01/23/19 5:00pm

The last remaining Sears Appliance & Hardware store in the vicinity of Houston — and one of the last dozen or so left in the country — sits in the Mason Center at the corner of S. Mason Rd. and Kingsland Blvd. out in Katy. And it’s a goner. Management began liquidating everything inside last Thursday and has been advertising discounts on its Facebook page in the days since.

The store, shown above, and its counterparts were spun off from the parent company behind full-sized Sears stores in 2012. (Along with Sears Outlets, Sears Hometown, and Sears Home Appliance Showrooms, the hardware stores are now folded under Sears Hometown and Outlet Stores, Inc., while standard Searses answer to the recently-auctioned-off Sears Holdings Corporation.) At one time, the Appliance and Hardware stores — which carry the full line of Sears hardware and appliances, but in smaller, often less urban locations — blanketed the Houston area, with spots in The Woodlands’ Panther Creek Village Center, in First Colony Marketplace off Hwy. 6 in Sugar Land, in the Northpark Plaza shopping center in Kingwood, in the Corum Station shopping center in Spring, in the Crossroads Centre in Pasadena, in the strip building off Fuqua St. just west of I-45 by Almeda Mall, and where West Rd. meets Hwy. 6 north in northwest Houston.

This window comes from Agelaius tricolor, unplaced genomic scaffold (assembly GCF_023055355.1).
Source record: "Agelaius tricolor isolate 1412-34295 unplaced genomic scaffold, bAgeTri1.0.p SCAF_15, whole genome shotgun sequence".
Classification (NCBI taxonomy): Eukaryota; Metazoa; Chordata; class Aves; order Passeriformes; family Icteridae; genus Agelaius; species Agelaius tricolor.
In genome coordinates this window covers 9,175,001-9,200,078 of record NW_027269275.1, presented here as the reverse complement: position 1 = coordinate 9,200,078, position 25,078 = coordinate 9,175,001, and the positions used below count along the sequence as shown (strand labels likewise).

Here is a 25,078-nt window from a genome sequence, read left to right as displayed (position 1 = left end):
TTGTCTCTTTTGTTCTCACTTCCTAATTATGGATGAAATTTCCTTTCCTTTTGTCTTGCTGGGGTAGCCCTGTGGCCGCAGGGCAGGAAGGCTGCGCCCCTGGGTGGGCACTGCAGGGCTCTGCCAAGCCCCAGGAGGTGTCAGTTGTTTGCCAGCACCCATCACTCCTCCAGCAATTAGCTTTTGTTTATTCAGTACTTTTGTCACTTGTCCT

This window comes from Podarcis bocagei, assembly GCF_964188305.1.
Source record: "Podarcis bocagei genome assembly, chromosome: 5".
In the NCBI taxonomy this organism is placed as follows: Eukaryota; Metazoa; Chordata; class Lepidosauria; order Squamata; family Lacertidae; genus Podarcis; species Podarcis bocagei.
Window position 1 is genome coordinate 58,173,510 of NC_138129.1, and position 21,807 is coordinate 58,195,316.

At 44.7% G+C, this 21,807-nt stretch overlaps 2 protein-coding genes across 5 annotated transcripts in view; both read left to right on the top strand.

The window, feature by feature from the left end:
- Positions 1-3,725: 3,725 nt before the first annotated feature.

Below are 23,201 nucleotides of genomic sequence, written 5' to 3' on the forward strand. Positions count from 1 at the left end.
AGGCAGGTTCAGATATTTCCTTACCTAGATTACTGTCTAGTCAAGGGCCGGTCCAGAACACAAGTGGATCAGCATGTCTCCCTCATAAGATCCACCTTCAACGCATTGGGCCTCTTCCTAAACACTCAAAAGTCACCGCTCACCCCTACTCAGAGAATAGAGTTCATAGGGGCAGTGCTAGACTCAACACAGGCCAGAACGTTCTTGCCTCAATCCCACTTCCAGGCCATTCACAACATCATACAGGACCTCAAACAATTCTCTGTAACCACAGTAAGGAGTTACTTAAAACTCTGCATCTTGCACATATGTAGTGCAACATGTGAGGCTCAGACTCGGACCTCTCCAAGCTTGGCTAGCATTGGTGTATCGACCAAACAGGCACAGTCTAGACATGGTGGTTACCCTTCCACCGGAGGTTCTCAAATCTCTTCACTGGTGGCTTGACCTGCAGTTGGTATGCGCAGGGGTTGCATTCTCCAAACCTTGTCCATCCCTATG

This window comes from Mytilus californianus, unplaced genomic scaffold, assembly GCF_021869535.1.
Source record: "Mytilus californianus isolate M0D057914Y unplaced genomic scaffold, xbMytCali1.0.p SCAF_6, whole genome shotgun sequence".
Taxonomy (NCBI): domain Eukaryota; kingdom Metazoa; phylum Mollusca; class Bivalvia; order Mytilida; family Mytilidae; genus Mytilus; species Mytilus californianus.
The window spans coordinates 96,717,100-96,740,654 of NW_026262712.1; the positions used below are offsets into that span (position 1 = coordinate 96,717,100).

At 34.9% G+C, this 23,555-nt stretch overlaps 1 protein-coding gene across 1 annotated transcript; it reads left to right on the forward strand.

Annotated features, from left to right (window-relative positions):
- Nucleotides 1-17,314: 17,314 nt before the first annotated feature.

Statewide, the only other remaining Appliance and Hardware store is in Huntsville, at the south end of the Sears- and Target-anchored shopping center on the southbound side of I-45.

Photo: Sears Appliance and Hardware

Another One Bites the Dust
12/06/18 12:30pm

NOW EVERY KATY BUC-EE’S BATHROOM STALL WILL HAVE A LIGHT ON IT TELLING YOU WHERE TO GO Tooshlights is the brand name of the latest amenity that the Guiness-World-Record-winning Buc-ee’s off the Katy Fwy. wants to add to its 40 bathroom stalls, reports Dan Solomon over at Texas Monthly. It’s a spin on the technology you’ve probably seen on twinkling in certain parking garages: individual LEDs that light up red when a spot is occupied and green when it’s vacant. Along with Buc-ee’s’s Temple location, the Katy store will be the first of the chains 34 branches to roll it out. [Texas Monthly; previously on Swamplot] Photo of restroom at Buc-ee’s #40, 27700 Katy Fwy., Katy, Texas: Jennifer N.

10/29/18 5:30pm

COMMENT OF THE DAY: SURF’S UP, JUST OUTSIDE THE GRAND PKWY. “I was cycling out beyond Katy a few months ago and found this neighborhood called Katy Lakes. Several artificial lakes in the middle of nowhere. People put their boats on the water, etc. and I thought, you could barely drive your boat 1/2 mile before you were done. I guess it’s a great use of retention land, but it still struck me as odd.” [Purdueenginerd, commenting on Man-Made Lagoon Experts’ Second Houston Swimming Hole: 12-Acres Big, 10-Ft. Deep] Photo showing under-construction August Lakes subdivision and existing Lakes of Katy subdivision behind it: August Lakes

09/21/18 12:30pm